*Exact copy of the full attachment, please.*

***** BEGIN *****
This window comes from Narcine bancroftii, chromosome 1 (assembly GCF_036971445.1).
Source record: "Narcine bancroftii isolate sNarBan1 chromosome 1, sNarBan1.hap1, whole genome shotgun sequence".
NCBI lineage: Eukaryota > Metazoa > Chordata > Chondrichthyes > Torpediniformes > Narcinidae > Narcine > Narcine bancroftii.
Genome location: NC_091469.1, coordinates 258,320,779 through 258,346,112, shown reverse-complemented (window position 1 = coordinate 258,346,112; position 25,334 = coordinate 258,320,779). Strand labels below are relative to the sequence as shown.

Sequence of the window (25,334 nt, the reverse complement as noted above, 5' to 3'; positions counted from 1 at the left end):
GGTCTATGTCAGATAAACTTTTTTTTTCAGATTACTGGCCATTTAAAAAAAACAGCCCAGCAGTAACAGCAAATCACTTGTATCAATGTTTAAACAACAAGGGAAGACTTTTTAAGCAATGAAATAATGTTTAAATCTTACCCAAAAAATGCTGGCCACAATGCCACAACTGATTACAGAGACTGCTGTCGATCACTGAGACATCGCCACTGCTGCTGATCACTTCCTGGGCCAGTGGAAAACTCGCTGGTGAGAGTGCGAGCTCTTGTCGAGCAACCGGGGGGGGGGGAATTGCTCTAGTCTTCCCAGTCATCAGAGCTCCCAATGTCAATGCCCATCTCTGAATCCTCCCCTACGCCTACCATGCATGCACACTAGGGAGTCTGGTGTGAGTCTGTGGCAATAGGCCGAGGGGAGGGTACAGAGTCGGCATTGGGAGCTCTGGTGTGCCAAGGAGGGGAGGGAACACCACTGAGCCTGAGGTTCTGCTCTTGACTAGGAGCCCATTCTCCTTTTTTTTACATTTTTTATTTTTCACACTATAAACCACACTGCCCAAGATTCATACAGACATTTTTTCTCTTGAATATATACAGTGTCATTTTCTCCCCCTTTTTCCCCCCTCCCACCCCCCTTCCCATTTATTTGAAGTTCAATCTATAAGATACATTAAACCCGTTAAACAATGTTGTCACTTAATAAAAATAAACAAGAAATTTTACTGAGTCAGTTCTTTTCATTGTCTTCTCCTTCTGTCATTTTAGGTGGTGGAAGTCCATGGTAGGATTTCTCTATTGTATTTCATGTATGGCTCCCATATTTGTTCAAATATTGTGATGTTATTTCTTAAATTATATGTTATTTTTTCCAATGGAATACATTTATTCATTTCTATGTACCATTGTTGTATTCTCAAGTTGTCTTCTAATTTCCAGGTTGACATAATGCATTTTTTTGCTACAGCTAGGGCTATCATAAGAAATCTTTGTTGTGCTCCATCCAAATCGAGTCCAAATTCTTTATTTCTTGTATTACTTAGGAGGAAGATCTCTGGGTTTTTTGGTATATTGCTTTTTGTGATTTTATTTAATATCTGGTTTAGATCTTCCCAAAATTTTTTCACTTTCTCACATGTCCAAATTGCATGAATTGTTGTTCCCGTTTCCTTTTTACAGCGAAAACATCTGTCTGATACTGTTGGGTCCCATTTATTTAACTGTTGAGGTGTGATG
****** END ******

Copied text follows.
This window comes from Narcine bancroftii, chromosome 1 (assembly GCF_036971445.1).
Source record: "Narcine bancroftii isolate sNarBan1 chromosome 1, sNarBan1.hap1, whole genome shotgun sequence".
NCBI lineage: Eukaryota > Metazoa > Chordata > Chondrichthyes > Torpediniformes > Narcinidae > Narcine > Narcine bancroftii.
Genome location: NC_091469.1, coordinates 258,320,779 through 258,346,112, shown reverse-complemented (window position 1 = coordinate 258,346,112; position 25,334 = coordinate 258,320,779). Strand labels below are relative to the sequence as shown.

Sequence of the window (25,334 nt, the reverse complement as noted above, 5' to 3'; positions counted from 1 at the left end):
GGTCTATGTCAGATAAACTTTTTTTTTCAGATTACTGGCCATTTAAAAAAAACAGCCCAGCAGTAACAGCAAATCACTTGTATCAATGTTTAAACAACAAGGGAAGACTTTTTAAGCAATGAAATAATGTTTAAATCTTACCCAAAAAATGCTGGCCACAATGCCACAACTGATTACAGAGACTGCTGTCGATCACTGAGACATCGCCACTGCTGCTGATCACTTCCTGGGCCAGTGGAAAACTCGCTGGTGAGAGTGCGAGCTCTTGTCGAGCAACCGGGGGGGGGGGAATTGCTCTAGTCTTCCCAGTCATCAGAGCTCCCAATGTCAATGCCCATCTCTGAATCCTCCCCTACGCCTACCATGCATGCACACTAGGGAGTCTGGTGTGAGTCTGTGGCAATAGGCCGAGGGGAGGGTACAGAGTCGGCATTGGGAGCTCTGGTGTGCCAAGGAGGGGAGGGAACACCACTGAGCCTGAGGTTCTGCTCTTGACTAGGAGCCCATTCTCCTTTTTTTTACATTTTTTATTTTTCACACTATAAACCACACTGCCCAAGATTCATACAGACATTTTTTCTCTTGAATATATACAGTGTCATTTTCTCCCCCTTTTTCCCCCCTCCCACCCCCCTTCCCATTTATTTGAAGTTCAATCTATAAGATACATTAAACCCGTTAAACAATGTTGTCACTTAATAAAAATAAACAAGAAATTTTACTGAGTCAGTTCTTTTCATTGTCTTCTCCTTCTGTCATTTTAGGTGGTGGAAGTCCATGGTAGGATTTCTCTATTGTATTTCATGTATGGCTCCCATATTTGTTCAAATATTGTGATGTTATTTCTTAAATTATATGTTATTTTTTCCAATGGAATACATTTATTCATTTCTATGTACCATTGTTGTATTCTCAAGTTGTCTTCTAATTTCCAGGTTGACATAATGCATTTTTTTGCTACAGCTAGGGCTATCATAAGAAATCTTTGTTGTGCTCCATCCAAATCGAGTCCAAATTCTTTATTTCTTGTATTACTTAGGAGGAAGATCTCTGGGTTTTTTGGTATATTGCTTTTTGTGATTTTATTTAATATCTGGTTTAGATCTTCCCAAAATTTTTTCACTTTCTCACATGTCCAAATTGCATGAATTGTTGTTCCCGTTTCCTTTTTACAGCGAAAACATCTGTCTGATACTGTTGGGTCCCATTTATTTAACTGTTGAGGTGTGATG